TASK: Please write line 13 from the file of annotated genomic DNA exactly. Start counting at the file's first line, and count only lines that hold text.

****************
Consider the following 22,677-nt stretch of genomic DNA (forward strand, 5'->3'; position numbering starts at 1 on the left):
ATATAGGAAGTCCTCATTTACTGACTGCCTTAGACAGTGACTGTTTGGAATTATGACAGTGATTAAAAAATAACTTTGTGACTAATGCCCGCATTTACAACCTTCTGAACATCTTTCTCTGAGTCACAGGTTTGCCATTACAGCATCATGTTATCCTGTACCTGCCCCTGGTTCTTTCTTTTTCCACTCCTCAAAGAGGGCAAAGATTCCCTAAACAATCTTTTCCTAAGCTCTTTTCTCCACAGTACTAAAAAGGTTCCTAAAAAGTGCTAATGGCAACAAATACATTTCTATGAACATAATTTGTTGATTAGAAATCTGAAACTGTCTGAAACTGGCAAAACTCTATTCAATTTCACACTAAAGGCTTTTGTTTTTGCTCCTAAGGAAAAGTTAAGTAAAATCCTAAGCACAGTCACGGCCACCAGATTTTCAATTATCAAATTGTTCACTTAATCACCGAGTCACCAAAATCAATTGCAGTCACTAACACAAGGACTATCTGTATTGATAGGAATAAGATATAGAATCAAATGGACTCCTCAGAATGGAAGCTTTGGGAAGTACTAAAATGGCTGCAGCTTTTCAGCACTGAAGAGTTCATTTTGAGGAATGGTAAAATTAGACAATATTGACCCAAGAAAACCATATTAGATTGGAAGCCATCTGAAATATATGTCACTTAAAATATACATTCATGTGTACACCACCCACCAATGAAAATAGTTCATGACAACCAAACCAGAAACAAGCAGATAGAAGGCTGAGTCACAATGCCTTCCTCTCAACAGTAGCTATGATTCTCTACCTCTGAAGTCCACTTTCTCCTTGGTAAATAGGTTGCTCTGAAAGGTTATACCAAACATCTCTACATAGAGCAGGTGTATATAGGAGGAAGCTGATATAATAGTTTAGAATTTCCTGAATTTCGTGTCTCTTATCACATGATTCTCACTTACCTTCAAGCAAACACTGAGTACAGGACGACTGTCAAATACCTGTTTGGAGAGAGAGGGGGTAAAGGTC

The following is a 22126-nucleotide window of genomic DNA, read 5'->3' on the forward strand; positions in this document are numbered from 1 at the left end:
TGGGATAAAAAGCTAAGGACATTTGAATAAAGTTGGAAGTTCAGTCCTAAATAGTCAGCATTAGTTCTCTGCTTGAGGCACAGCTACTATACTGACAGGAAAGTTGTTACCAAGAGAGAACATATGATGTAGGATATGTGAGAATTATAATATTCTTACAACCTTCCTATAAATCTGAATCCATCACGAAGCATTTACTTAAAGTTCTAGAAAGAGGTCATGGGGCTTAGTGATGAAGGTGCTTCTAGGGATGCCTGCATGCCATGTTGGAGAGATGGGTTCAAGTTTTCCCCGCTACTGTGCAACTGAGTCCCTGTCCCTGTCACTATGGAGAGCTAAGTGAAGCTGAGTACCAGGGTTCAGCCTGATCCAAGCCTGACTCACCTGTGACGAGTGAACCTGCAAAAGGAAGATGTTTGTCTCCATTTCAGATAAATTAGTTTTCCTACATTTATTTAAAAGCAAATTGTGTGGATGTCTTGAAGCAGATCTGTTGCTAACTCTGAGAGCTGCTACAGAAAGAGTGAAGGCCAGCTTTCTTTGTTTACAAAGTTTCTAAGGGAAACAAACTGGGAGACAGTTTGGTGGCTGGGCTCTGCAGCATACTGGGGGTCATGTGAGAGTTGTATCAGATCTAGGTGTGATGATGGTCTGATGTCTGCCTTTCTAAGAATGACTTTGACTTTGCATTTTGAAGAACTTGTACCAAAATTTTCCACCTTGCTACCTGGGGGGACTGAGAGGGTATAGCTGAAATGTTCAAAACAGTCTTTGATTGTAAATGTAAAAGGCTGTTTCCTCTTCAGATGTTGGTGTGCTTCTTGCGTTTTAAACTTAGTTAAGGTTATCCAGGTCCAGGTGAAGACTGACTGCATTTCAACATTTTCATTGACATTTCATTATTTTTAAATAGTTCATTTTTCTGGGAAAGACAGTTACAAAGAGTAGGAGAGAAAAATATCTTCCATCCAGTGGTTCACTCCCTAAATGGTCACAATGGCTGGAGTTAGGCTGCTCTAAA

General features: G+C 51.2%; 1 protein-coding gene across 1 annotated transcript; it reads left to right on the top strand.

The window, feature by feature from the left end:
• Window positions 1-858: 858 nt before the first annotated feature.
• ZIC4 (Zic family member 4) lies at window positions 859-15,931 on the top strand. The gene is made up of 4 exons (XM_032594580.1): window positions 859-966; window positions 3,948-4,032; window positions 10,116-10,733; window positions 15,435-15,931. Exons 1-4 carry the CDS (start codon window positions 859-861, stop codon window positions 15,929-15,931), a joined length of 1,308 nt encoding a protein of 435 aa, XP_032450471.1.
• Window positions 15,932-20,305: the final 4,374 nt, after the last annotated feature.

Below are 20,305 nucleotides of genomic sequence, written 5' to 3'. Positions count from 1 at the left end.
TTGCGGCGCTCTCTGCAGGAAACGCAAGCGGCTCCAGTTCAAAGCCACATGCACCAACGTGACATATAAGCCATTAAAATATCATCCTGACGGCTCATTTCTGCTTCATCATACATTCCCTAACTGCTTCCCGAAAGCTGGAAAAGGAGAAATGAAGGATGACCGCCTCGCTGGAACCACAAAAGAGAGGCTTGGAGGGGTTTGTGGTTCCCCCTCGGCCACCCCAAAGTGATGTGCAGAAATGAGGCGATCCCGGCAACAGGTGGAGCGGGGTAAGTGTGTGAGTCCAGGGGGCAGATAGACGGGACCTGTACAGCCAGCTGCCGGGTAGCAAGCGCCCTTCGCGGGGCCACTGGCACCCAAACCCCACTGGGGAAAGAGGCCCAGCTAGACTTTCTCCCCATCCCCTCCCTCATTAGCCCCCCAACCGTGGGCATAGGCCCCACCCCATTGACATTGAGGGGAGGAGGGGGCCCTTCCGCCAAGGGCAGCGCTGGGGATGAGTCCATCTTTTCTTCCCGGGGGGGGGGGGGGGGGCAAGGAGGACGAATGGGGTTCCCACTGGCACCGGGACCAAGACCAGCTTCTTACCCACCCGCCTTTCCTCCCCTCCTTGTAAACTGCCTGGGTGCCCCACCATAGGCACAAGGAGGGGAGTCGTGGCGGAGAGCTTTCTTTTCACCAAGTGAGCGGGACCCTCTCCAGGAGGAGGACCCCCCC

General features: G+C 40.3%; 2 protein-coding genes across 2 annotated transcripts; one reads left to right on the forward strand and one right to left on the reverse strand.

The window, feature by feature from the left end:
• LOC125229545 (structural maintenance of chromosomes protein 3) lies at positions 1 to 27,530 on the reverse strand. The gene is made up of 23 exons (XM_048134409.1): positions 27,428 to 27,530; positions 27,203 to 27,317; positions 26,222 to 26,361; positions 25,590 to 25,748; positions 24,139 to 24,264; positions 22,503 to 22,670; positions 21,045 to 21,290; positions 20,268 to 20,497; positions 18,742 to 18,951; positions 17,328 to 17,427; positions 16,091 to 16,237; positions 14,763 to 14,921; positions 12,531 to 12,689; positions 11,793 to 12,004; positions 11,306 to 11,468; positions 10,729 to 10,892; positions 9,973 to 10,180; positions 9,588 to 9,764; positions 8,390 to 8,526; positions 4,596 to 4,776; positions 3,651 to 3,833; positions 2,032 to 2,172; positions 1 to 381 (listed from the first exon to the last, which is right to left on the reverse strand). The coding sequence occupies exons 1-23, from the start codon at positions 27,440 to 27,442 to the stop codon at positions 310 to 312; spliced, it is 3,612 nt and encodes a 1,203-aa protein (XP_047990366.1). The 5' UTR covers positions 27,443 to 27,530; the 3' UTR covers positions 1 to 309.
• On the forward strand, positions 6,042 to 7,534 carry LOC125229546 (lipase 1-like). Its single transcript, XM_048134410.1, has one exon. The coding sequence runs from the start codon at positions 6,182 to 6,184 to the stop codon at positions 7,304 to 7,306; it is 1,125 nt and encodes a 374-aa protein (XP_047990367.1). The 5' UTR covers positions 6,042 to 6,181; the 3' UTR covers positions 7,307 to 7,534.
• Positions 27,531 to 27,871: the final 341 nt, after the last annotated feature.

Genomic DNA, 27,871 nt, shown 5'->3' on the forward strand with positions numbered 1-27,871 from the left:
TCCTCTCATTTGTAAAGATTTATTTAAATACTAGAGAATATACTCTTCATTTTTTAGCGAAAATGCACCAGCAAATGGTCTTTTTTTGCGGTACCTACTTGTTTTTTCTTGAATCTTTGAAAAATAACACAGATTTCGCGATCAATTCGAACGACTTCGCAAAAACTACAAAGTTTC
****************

The window, feature by feature from the left end: